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True Athlete Performance president Rob Rose presents a drill that is sure to cut down on the time it takes your players to change direction on the court. The “Star Drill” works on increasing athlete agility while continuing to face the net, which is an essential part of effective volleyball.
Drill Summary: Place one cone where both sidelines touch the baseline and where both sidelines touch the attack line. Put another cone in the middle of the rectangle. To begin, the athlete starts by standing adjacent to the middle cone. The coach blows their whistle and the athlete races to the front cone on the side of the middle cone they started. Then, the athlete races back to the middle cone while doing their best to keep their shoulders square to the net. After touching the middle cone, the athlete runs to and touches the other front cone and returns to the middle cone. Finally, the athlete does the same for the two back cones, running to and touching both before returning to the middle cone and completing the drill.
Keys to the Drill:
1) Drive the arms.
2) Drop at the hips, not the waist.
3) Face the net.
4) Keep your head up.
This video came from Championship Productions’ video “Explosive Speed, Reaction and Jump Training for Volleyball.” View other world class Volleyball videos!
Thanh Pham, University of St. Thomas head coach, uses the “Servers vs. Passers” drill to increase server aggressiveness, work on digging tough serves and also provide some conditioning to his practices. Players will enjoy competing against the other side of the court to see who doesn’t have to run!
Drill Summary: In this drill, half of the team goes to one side of the court as servers and the other half goes to the other side as passers. Servers take turns serving one at a time to three passers. The rules are, if the server gets an ace, the passer closest to the ace has to run twice. If the passer does a one or two pass, they run once. If the passer does a three pass, the server runs once. Finally, if the server misses, they have to run twice.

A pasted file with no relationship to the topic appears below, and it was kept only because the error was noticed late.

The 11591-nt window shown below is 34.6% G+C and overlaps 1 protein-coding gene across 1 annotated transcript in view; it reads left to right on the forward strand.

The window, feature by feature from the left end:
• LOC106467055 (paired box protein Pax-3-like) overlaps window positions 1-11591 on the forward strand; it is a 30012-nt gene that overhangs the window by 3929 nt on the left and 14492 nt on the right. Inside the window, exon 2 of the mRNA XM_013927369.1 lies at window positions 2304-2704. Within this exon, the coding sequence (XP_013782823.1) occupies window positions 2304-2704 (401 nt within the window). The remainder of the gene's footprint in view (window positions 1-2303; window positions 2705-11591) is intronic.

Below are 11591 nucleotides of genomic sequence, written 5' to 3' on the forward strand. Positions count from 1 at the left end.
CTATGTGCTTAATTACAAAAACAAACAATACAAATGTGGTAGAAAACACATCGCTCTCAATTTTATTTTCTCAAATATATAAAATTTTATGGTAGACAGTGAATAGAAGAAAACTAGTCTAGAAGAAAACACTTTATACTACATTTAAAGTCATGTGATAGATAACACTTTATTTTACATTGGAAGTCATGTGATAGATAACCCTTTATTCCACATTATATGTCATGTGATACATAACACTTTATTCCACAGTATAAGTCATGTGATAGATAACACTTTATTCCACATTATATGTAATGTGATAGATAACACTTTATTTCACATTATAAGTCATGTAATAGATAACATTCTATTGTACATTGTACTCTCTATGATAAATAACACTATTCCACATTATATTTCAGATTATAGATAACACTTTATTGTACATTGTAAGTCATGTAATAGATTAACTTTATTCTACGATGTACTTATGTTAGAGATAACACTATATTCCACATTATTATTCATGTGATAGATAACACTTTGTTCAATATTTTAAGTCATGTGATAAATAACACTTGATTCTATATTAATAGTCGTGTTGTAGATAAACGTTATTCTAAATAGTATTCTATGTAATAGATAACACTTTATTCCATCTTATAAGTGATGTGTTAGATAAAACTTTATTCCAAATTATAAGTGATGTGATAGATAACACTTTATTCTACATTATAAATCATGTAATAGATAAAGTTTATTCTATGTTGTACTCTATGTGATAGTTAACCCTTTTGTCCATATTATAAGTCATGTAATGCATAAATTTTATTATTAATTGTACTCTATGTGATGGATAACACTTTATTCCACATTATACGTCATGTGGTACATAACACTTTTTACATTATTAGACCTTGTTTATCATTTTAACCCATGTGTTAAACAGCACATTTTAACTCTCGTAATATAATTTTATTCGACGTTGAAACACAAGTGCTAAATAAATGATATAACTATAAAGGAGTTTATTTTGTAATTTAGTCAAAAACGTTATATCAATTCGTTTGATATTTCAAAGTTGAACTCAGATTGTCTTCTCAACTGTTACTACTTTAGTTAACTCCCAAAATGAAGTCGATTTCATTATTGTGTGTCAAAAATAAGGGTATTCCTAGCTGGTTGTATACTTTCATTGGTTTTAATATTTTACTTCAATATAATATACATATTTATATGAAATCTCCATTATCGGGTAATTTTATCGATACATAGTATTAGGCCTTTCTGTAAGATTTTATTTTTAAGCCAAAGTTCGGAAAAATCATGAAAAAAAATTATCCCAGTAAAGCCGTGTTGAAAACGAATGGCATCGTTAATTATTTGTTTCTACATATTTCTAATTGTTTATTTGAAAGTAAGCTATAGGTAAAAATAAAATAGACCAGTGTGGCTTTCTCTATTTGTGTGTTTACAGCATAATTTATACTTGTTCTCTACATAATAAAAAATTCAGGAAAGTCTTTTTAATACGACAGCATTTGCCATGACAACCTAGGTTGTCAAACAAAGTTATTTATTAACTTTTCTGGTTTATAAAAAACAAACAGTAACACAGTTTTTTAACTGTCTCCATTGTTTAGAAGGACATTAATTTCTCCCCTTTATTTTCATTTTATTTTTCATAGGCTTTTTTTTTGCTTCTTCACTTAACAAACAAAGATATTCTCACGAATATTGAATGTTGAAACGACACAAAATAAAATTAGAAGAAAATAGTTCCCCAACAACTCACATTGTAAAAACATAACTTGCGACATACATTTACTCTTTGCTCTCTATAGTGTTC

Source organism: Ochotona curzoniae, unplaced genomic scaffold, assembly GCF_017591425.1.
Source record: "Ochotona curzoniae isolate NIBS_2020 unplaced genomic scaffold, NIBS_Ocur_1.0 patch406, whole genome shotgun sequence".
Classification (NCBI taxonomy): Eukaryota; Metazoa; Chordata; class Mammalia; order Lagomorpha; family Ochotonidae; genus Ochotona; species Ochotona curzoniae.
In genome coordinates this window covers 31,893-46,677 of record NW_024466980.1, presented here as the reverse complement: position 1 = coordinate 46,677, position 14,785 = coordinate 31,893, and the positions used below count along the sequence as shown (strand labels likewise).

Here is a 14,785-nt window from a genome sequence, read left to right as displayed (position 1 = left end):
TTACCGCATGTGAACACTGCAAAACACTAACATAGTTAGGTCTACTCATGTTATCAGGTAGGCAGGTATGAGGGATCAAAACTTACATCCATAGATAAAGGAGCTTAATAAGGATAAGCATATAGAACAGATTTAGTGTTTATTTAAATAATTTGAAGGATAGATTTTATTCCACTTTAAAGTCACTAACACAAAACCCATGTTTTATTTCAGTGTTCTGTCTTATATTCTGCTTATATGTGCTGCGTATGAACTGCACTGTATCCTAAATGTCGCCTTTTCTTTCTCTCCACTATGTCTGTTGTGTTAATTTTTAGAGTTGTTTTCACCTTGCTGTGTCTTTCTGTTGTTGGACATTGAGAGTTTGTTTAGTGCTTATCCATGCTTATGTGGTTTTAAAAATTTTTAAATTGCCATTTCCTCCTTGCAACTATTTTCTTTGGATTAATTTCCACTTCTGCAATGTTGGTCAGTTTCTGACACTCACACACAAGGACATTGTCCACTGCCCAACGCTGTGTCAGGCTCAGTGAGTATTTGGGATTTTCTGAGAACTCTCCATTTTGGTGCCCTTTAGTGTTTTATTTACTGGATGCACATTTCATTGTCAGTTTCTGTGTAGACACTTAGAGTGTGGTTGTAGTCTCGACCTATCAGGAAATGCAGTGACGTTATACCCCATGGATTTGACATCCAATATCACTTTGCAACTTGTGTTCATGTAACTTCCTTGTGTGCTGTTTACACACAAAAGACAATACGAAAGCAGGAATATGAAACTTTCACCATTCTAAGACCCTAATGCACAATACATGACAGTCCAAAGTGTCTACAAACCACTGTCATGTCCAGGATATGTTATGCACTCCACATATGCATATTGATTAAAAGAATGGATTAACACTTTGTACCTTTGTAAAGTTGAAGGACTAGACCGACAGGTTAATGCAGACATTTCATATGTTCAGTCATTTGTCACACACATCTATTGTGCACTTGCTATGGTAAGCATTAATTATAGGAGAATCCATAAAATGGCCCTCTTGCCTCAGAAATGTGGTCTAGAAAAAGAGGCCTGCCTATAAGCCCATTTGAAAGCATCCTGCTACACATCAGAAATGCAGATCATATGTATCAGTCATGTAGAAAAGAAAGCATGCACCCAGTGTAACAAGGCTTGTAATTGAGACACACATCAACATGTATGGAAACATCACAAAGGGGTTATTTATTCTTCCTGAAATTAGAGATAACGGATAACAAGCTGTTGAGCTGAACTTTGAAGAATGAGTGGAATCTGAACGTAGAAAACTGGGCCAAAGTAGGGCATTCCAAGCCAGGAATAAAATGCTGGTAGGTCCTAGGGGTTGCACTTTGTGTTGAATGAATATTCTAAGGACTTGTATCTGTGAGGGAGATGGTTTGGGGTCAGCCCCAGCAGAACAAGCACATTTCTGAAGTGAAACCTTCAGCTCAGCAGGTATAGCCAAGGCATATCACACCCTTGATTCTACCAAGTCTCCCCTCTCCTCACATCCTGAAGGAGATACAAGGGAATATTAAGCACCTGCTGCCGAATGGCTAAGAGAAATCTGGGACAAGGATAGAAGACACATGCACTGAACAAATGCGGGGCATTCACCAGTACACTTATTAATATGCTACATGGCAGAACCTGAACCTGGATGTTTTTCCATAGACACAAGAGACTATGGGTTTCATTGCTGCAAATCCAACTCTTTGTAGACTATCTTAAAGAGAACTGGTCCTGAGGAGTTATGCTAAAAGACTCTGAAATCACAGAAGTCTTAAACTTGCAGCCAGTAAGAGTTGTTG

Keys to the Drill:
1) Work on making serves tough to return.
2) Proper digging technique.
3) Shuffle and stay in front of the ball.
4) Minimize weight shift while passing.
2012 Olympic Bronze Medalist Coleman Scott baits his opponents into reaching, opening up an opportunity to attack. While the post double isn’t Scott’s go-to move, it’s proven very effective in competition. See for yourself why the post double is a great move to use when hand fighting!
Drill Summary: The first thing the wrestler needs to do is bait their opponent into reaching. Scott does this by pulling on the back of his opponent’s head. From there, the opponent is forced to post. When the opponent reaches, the wrestler grabs above the elbow and steps simultaneously. Next, the wrestler brings their hand from the back of the head and reaches outside while the lead knee passes between the opponent’s feet. Then, the hands can lock below the opponent’s butt and the wrestler can fly their knee, block the opponent’s knee and take them down.
This video came from Championship Productions’ video “Championship Signature Move Series: Coleman Scott’s Double Leg Takedown.” View other world class Wrestling videos!
The extra space between the second and third hurdles in the “3-Step 5-Step 3-Step Drill” allows the athlete to sprint faster than they’re usually able to. This is why University of Arkansas assistant coach Doug Case uses the drill – to train his athletes how to handle the hurdles at overspeed.
Drill Summary: Set up four hurdles. The distance between the first and second hurdles should allow for a proper 3-step interval, followed by a 5-step interval between the second and third hurdles, and one more 3-step gap between the third and fourth hurdles. The athlete takes off on the coach’s command, focusing on reaching top speed during the 5-step interval so they can learn to hurdle running slightly faster than their usual pace.
Keys to the Drill:
1) Be very fast on the 5-step portion.
2) Step down quickly with the lead leg going over the hurdles.
3) Pull the trail leg through on a flat plane.
4) Develop a rhythm.
This video came from Championship Productions’ video “Arkansas Track and Field Presents Common Errors and Corrections Men’s Hurdles.” View other world class Track & Field videos!
Australian Olympic and National Team head coach Ian Pope presents some of his favorite butterfly drills. These drills improve swimmers’ arm movement, rhythm, timing and much more.
Drill Summary: For the alternating arm strokes drill, swimmers can do a number of different combinations of moves with regular butterfly kicks. Coach Pope recommends alternating strokes with two left, two right and two both. For the catch position pull-up drill, the swimmer finds a spot on the wall and places both hands flat on the side of the pool. With their hands on the side, the swimmer fully immerses under water before lifting their body out of the pool until their elbows are straight, focusing on keeping their hands close to their body. This promotes the correct elbow position needed in a good butterfly stroke.